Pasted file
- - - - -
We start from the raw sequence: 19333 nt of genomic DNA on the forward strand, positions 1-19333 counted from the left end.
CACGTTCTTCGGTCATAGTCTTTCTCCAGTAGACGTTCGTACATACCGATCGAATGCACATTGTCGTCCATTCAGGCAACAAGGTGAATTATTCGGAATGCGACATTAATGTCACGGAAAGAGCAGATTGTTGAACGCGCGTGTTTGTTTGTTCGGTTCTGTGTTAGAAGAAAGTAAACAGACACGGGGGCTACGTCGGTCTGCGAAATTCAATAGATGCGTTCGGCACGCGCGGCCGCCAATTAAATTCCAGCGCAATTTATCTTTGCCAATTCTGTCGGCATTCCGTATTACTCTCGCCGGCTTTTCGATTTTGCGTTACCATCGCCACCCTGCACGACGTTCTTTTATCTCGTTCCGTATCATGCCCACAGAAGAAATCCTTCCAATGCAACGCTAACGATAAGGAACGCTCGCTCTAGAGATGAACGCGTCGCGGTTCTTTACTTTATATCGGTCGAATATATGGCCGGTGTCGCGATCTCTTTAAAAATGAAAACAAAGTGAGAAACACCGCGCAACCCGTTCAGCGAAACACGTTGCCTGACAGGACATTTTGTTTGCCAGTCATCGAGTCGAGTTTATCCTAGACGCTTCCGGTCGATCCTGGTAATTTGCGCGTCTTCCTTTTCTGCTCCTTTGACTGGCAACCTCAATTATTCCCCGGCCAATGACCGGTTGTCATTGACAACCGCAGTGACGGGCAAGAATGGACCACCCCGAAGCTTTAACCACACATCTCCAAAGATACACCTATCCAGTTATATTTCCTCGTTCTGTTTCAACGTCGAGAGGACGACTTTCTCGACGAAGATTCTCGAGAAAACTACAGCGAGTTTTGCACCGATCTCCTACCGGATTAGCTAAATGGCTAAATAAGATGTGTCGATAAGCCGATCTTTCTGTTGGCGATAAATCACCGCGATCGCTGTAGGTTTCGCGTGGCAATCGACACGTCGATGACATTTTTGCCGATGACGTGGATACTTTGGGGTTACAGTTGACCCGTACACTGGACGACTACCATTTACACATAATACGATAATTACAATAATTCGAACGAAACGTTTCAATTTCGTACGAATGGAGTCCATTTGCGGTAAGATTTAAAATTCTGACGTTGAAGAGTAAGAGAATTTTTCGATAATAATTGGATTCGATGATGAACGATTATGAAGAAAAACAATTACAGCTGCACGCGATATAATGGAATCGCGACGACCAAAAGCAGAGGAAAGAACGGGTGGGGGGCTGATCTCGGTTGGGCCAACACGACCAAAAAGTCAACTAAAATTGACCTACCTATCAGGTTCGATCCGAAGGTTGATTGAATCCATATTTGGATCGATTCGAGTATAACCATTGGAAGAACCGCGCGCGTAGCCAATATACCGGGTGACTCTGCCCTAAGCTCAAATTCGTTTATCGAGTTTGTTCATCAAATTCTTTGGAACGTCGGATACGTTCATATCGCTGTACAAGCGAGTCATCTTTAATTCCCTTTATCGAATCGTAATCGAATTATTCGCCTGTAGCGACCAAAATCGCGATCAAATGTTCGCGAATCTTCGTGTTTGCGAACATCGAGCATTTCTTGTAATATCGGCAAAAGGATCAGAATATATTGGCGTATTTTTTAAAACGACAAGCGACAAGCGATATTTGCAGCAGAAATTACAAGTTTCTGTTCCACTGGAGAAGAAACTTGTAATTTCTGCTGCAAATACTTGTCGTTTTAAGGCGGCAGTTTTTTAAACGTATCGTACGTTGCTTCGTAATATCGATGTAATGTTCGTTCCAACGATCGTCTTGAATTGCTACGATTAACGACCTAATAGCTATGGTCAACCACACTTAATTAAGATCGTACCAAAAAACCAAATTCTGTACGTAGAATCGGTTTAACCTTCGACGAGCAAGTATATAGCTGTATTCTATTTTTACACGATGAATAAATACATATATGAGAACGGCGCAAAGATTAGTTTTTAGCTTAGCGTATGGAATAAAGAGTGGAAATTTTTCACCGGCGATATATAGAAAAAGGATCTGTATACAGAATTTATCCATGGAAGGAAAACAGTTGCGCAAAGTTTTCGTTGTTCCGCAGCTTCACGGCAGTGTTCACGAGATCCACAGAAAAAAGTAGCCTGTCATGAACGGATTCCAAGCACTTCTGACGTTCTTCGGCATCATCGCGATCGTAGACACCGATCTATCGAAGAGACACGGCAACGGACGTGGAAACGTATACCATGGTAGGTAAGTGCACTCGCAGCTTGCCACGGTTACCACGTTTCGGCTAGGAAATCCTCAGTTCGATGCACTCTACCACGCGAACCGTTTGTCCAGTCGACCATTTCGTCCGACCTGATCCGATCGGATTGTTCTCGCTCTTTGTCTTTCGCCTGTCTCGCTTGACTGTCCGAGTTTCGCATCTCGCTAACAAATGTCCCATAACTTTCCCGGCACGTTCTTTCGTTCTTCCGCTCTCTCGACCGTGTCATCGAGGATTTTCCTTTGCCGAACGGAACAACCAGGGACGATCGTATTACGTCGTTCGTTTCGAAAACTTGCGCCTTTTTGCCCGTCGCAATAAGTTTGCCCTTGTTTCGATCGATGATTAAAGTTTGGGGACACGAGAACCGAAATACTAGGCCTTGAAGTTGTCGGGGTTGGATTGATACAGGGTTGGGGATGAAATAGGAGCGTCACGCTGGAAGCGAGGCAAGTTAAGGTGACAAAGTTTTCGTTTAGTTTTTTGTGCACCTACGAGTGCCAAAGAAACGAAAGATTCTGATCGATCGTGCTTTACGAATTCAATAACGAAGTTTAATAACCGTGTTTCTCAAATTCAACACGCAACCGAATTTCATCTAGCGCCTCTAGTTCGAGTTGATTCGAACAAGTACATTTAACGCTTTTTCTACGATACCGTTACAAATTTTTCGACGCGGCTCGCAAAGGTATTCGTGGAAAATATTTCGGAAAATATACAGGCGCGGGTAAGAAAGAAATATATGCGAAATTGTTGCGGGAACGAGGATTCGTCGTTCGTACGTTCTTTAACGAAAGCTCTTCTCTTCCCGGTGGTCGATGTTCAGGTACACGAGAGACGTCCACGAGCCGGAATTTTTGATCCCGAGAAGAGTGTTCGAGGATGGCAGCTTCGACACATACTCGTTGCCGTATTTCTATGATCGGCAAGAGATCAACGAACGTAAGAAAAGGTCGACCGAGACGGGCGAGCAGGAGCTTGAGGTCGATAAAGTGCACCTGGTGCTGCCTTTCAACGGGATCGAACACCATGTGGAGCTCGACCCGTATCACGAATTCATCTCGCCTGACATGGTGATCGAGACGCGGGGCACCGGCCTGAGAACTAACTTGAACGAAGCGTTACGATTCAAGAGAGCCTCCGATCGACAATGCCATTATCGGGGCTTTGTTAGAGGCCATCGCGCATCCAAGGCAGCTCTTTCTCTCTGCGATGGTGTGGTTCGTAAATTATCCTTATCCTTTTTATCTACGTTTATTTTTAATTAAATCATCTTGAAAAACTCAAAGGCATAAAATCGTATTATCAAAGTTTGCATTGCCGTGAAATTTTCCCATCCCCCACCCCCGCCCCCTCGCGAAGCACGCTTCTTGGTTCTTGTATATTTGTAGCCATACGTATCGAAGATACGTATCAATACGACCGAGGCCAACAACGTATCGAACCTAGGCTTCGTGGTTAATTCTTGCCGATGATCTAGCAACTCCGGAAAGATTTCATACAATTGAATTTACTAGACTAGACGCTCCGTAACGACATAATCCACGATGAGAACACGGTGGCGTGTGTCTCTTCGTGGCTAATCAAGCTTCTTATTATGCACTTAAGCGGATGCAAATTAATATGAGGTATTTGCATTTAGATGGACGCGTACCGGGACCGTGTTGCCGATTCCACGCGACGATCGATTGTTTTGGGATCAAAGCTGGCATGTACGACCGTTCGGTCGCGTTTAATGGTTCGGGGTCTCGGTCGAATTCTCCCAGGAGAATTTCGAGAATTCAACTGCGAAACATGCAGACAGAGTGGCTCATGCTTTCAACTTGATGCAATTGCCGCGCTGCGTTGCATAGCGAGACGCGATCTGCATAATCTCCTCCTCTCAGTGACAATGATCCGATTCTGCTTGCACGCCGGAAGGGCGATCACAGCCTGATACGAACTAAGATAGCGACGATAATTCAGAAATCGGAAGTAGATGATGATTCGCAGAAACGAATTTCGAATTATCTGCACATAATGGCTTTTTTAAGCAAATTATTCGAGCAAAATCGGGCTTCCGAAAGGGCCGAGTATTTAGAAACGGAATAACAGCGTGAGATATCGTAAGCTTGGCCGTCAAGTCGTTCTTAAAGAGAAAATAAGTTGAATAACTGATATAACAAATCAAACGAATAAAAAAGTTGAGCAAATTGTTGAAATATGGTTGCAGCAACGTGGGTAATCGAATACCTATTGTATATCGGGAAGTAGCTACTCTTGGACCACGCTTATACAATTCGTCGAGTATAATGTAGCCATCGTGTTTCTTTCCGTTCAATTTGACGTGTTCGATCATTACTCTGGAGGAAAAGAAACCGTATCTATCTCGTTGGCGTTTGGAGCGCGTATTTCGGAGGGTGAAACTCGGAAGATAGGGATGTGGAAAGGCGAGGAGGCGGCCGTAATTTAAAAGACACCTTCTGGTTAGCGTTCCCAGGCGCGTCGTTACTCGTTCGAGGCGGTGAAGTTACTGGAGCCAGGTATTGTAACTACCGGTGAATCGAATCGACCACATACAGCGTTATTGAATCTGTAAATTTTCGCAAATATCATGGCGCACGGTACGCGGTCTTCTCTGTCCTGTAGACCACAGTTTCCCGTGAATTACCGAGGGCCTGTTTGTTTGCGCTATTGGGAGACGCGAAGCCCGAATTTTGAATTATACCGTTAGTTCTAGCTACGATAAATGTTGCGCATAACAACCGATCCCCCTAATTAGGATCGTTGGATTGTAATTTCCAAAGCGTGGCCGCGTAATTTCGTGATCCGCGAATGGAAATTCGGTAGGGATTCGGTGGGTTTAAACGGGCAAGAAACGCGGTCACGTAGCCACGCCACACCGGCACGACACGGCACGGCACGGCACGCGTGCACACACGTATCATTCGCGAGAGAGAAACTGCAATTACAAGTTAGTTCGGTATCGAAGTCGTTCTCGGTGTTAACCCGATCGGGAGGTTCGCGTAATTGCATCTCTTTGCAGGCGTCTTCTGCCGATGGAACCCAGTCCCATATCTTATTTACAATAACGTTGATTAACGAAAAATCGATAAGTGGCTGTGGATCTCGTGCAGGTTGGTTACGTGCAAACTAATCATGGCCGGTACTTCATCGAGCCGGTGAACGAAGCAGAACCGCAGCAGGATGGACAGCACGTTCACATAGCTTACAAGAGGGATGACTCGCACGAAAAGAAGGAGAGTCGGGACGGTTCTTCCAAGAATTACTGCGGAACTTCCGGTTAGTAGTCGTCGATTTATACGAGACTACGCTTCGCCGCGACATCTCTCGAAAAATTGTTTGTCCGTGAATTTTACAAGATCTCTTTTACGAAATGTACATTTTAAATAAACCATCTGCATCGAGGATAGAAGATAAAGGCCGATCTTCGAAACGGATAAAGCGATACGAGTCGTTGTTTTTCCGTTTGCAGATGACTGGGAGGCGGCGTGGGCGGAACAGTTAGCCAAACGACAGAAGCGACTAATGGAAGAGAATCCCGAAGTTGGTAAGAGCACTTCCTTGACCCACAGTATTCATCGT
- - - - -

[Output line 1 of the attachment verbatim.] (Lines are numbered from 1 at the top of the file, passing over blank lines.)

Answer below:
We start from the raw sequence: 19333 nt of genomic DNA on the forward strand, positions 1-19333 counted from the left end.